Nice Night For a Walk
It’s just turned New Year, 2012.
Generally for New Year’s Eve I prefer to do something contemplative. Meditate on the past year (or years). Feel my way to a better direction for the coming year. Assess and makes choices that will guide me positively forward.
With that in mind, around 10pm I took off up a nearby hill (it’s only 345m high at the peak). It was a 45 minute hike in the dark to the lookout point I was aiming for. I chose to use no lights, partly as a more interesting challenge and partly so I could see the glow-worms on the way up.
Oh boy, they didn’t disappoint. Unfortunately, photos just don’t do those bright little bundles any justice.
I was right about it being an interesting walk. For a start, it’s been raining like crazy the last few days, so everything in the bush is soaking wet. Combine heavy cloud cover with only a quarter new moon, and it wasn’t exactly clear where I was supposed to be walking either. The path was (theoretically) fairly light, except so were the ferns on either side, oh, and the rocks… and the puddles… and the grass. Also, that light coloured path? It was covered in various dark coloured flora, tree branches, grass, leaves, stiles, animals, dead bodies, burning cars, zombies*.
* some of these items may be a complete lie.
Mostly it wasn’t too bad though. My eyes adjusted pretty quick and I only slipped over a couple of times.
I got to the top around 11, but had wildly underestimated how warm it would be trekking up the hill, so promptly stripped down to let my shirt dry out a little. If there were any ghosts up there, I’m sure I scared them off with my stunning whiteness (it’s a sight to behold, I assure you).
I then spent the next hour meditating, absorbing the essence of the previous year and sipping the delicious coffee I’d taken up with me.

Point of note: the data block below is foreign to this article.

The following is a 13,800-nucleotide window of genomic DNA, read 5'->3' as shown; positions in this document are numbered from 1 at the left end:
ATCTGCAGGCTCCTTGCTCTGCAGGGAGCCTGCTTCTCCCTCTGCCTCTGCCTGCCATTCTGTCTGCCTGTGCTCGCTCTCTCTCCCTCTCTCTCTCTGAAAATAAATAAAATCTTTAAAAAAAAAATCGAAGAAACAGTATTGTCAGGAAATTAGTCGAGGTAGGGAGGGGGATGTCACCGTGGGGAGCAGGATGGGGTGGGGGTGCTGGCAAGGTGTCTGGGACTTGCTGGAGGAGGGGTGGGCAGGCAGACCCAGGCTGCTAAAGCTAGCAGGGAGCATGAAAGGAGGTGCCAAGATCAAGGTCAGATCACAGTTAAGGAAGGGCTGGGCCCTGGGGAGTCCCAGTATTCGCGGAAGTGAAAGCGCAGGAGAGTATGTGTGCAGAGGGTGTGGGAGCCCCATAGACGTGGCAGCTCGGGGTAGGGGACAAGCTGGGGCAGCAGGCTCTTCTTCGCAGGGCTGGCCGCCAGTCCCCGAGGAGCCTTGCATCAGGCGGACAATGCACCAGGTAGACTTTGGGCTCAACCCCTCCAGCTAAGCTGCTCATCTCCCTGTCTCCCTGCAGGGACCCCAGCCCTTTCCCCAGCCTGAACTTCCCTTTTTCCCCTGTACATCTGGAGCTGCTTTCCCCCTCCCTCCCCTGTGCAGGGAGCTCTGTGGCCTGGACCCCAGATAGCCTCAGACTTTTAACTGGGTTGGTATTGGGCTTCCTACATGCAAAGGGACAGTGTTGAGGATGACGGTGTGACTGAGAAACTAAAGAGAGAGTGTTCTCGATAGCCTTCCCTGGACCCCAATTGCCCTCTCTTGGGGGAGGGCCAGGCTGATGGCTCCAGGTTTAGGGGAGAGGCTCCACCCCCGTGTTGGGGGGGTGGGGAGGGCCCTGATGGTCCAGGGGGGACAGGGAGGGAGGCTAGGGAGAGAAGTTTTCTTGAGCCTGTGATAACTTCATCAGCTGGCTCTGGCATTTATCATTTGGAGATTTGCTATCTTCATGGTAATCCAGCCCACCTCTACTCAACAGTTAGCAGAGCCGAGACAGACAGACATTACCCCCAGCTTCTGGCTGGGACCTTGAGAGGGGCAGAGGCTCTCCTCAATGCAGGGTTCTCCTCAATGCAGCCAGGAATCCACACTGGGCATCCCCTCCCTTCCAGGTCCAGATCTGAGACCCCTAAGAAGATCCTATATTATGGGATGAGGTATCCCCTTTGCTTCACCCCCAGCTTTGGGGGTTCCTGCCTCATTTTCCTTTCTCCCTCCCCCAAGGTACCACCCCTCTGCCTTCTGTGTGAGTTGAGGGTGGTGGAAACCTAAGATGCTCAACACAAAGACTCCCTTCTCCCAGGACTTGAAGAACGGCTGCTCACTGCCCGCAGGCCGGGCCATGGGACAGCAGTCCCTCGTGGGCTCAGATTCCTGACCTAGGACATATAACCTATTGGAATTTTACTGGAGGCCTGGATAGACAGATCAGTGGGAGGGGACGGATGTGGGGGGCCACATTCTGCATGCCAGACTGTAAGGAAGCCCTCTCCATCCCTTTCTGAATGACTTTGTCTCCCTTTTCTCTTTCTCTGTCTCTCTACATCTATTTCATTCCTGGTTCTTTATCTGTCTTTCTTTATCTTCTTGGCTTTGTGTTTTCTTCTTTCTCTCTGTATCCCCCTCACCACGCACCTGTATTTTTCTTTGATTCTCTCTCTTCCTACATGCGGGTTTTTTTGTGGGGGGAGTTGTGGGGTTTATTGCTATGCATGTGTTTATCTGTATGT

I also got treated to lightning on the far off ridges and fireworks up and down the valley. Theoretically fireworks are illegal in New Zealand outside of Guy Fawkes‘ week (the week before Nov 5) but people still store them up for New Year’s. I’m happy they do, it makes New Year’s a lot more festive than just a bunch of yahoos yahooing.
Surprisingly, the march back down the hill was significantly more dangerous than up. My eyes had adjusted so I could see better, but even with that I hit a lot of unexpected drops in terrain. I ended up walking most of the way down in a half crouch. Imagine you’re sitting in an upright chair. Now take the chair away. Yeah, like that. An odd posture, but effective and a lot safer than walking normally (which had left me unharmed but on my arse a couple of times). When I got back closer to civilization, I also had to shield my eyes from the street lights just to see where I was going. It’s hard to comprehend just how much light pollution there is until you’re walking back into it from the pitch black.
I did end up soaked to the skin up to my knees – it’s hard to see invisible wet grass – but it was totally worth it. Walking down in the dark, brooks burbling by the track, the glow of the worms, giant trees majestic against the skyline, it was an utterly beautiful experience.
And proof you can take the boy out of Scouts, but never take the Scout out of the boy; other than what I wore, I also took with me and used:
- blanket (my Grandma gave it to me over 20 years ago; it’s the only thing I have left connected to her)
- thermos of coffee
but took and didn’t use:
- three torches
- bottle of water
- fabric tape
- plastic bag
I figured if I accidentally walked off a bank & broke a leg (a reasonable risk) I might as well take enough to be comfortable & safe until morning.
Turns out I didn’t need most of it, but it was worth it without the added excitement. Partly for the peace & calmness that comes from occasionally detaching completely from the world. Partly for this:
Here’s to a gorgeous 2012.